Startups and large FinTech companies have sprung up in the region at a remarkable rate – Monese, Transferwise and Skype were all founded in Estonia, and it doesn’t stop there. There are plenty of businesses growing in the area, and if you’re a real estate investor, here’s why you should consider investing.
Rapidly developing economies
For the fifth consecutive year since 2015, the total volume of commercial real estate investments in the Baltic States has exceeded 1 billion euros. This illustrates the region’s capacity for growth, despite the difficulties brought by the Covid-19 pandemic.
After a good 2019, all of the Baltic economies contracted due to the pandemic. In Latvia, GDP fell by 3.6% last year, in Estonia by 2.9%, and in Lithuania by 1.3%. However, the three Baltic states are all in a much better position to cope with the economic downturn than they were during the global financial crisis of 2009.
Understandably, as small open economies, they are vulnerable to lower industrial production and the lack of tourism from Covid-19, but significant EU stimulus packages and a swift easing of quarantine measures have somewhat reversed l impact of the decrease in their GDP.
While retail was the sector most affected by the pandemic in 2020, it has accelerated the growing market share of e-commerce, which is another thriving industry in the region.
In Tallinn, Estonia, the average salary is almost tripled in the last 12 years, which is an excellent indicator of the purchasing power of the local population and therefore of the demand for quality real estate.
Both Tallinn and cities like Vilnius are experiencing waves of massive urbanization – their population has increased in the last five years of 6% and 3%, respectively, indicating an increasing number of potential buyers in the coming years.
Another notable aspect is the construction of a high-speed rail link between the Estonian capital Tallinn and Lithuania’s border with Poland, “ Rail Baltica ”, which could increase the GDP in each of the countries. three Baltic States from 0.2 to 0.6%. This will introduce greater freedom of movement between these countries and dramatically increase the accessibility of the region for foreign companies in Central and Western Europe.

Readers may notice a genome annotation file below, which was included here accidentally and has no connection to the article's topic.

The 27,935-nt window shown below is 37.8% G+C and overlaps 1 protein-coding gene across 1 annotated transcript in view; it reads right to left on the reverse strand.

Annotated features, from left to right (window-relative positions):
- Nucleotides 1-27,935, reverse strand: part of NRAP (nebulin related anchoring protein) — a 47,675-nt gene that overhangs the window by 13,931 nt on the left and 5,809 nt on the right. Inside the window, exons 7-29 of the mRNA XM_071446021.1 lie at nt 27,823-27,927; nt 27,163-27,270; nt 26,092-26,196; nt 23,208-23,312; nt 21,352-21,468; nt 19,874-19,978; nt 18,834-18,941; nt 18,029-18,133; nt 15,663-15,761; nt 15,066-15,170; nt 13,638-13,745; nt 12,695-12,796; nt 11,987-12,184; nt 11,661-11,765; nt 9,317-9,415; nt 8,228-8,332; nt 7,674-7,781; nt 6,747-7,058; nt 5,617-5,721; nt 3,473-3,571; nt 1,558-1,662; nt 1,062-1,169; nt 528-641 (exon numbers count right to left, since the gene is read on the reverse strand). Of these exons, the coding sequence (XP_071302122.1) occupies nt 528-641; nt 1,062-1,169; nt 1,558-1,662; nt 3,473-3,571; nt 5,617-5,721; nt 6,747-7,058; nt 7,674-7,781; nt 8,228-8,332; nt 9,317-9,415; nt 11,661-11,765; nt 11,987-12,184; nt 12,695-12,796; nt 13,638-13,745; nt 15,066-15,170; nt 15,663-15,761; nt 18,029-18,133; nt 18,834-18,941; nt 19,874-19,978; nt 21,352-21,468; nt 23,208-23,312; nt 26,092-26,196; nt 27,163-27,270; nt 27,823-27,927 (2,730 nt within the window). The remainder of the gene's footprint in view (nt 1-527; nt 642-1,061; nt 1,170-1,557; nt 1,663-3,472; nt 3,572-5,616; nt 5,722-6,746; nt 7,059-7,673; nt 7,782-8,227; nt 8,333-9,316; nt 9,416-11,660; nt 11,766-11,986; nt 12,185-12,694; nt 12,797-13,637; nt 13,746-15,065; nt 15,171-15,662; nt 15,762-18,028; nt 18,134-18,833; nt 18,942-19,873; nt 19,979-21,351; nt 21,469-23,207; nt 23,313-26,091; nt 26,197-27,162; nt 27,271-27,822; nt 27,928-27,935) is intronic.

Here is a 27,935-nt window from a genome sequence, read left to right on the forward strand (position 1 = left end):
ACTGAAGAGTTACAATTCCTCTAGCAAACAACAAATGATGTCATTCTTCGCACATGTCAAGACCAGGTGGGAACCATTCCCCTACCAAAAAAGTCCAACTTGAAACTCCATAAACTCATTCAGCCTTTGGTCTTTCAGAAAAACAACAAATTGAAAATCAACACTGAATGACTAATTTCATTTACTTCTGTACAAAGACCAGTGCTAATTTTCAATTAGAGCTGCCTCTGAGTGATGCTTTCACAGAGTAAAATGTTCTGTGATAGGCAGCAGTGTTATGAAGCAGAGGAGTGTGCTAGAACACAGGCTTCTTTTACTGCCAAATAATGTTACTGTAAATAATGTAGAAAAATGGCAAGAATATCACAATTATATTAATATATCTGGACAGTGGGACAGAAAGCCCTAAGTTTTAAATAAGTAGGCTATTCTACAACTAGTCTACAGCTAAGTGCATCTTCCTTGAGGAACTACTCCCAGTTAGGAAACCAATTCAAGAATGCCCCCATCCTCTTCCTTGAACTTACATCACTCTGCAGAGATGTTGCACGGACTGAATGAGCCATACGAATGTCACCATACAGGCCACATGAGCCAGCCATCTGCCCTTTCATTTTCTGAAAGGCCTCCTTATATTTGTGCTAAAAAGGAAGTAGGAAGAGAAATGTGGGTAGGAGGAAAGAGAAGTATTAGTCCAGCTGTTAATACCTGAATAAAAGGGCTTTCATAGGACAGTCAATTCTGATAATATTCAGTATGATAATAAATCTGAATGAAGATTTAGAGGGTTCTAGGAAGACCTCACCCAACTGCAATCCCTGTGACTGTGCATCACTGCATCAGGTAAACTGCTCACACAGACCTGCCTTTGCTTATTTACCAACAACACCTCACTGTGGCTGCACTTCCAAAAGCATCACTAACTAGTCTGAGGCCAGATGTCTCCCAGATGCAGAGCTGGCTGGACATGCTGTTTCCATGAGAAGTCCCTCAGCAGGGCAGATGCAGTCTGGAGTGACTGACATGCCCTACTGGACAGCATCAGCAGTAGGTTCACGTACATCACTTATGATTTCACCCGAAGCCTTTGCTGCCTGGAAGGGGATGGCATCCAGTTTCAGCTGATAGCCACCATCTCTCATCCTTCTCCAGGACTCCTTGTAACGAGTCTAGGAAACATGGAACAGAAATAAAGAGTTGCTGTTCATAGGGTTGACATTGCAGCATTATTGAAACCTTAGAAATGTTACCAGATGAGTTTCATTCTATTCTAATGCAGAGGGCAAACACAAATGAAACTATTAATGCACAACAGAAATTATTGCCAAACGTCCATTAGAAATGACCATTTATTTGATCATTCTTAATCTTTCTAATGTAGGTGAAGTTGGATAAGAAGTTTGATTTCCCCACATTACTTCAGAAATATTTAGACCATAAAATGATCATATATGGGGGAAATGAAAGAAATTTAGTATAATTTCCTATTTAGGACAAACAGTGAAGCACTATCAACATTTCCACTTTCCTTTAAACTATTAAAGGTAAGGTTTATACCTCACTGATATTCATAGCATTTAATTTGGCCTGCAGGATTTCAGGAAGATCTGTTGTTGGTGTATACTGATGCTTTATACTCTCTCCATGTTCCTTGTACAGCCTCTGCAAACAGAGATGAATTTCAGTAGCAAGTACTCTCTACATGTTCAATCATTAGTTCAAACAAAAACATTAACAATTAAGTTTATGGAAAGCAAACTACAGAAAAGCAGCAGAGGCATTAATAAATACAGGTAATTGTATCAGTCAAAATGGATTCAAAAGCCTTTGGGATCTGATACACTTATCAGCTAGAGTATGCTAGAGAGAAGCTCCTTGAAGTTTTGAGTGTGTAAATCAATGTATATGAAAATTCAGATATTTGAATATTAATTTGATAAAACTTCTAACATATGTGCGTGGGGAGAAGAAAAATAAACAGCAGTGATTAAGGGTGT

Despite having large diasporas in each of the Baltic states, they all adopted approaches to encourage return migration – Estonia implemented an online residency program that launched digital innovation, Lithuania used a program dedicated for the return of members of the diaspora, and Latvia launched a program in 2018 to help families returning from abroad to settle again. These policies all help maintain the momentum of the Baltic states’ capitals.
Extensive investment offers
There are many options in terms of the types of properties to choose from in the Baltic States, and even rewards for investing in some cases – Latvia, for example, offers a European residence when you invest at least â¬ 250,000 in the property. real estate in the country.
The development of the multi-apartment segment in Vilnius and Tallinn was enormous in 2020, with the highest construction volumes since 2007. Between 2019-2020, in the cities of Tallinn and Vilnius, developers have built 17 and 14 apartments per 1,000 inhabitants respectively. For two-room apartments in Vilnius and Tallinn in 2020, the gross rental yield was 5.2% and 5.6%.
Apart from apartment developments, there is also a fair amount of office space available in the major cities of the Baltic States. In 2019, a total of 290,000 m2 of offices was built in Tallinn, Riga and Vilnius, and construction shows no signs of stopping. A new workforce coming to the cities, coupled with the region’s budding start-up infrastructure, creates the perfect mix for a diverse real estate market.
Crowdfunding is gaining ground
For those looking for an attractive alternative form of investing, the Baltic States are home to some of the largest crowdfunding platforms in Europe – Profitus, Estateguru, Reinvest24 and Crowdestate.
In terms of the amount of projects funded, Estateguru outperforms all platforms in France, Spain and the UK with 1861. And to add to their acclaim, their average rental yield is 11.28%.
There are also other innovative projects that deserve attention. For example, Lendsecured from Riga, Latvia is a company that invests in asset-backed loans, thus ensuring a passive income stream.
There is an old Lithuanian proverb: “It is difficult to teach a cow to climb a tree”, and this fits perfectly with the approach of the three Baltic States. Rather than trying to compete with Germany, France or Spain, they chose their own path to growth, and it paid off.
Having suffered from Soviet occupation, they turned the past around and grew into impressive economies with worldwide success. Their capitals, in particular, have become innovative technology hubs with real estate startups and positive legislation to be appreciated.
* Jan VeÄerka is CEO of Brikkapp, a research and analysis platform for real estate crowdfunding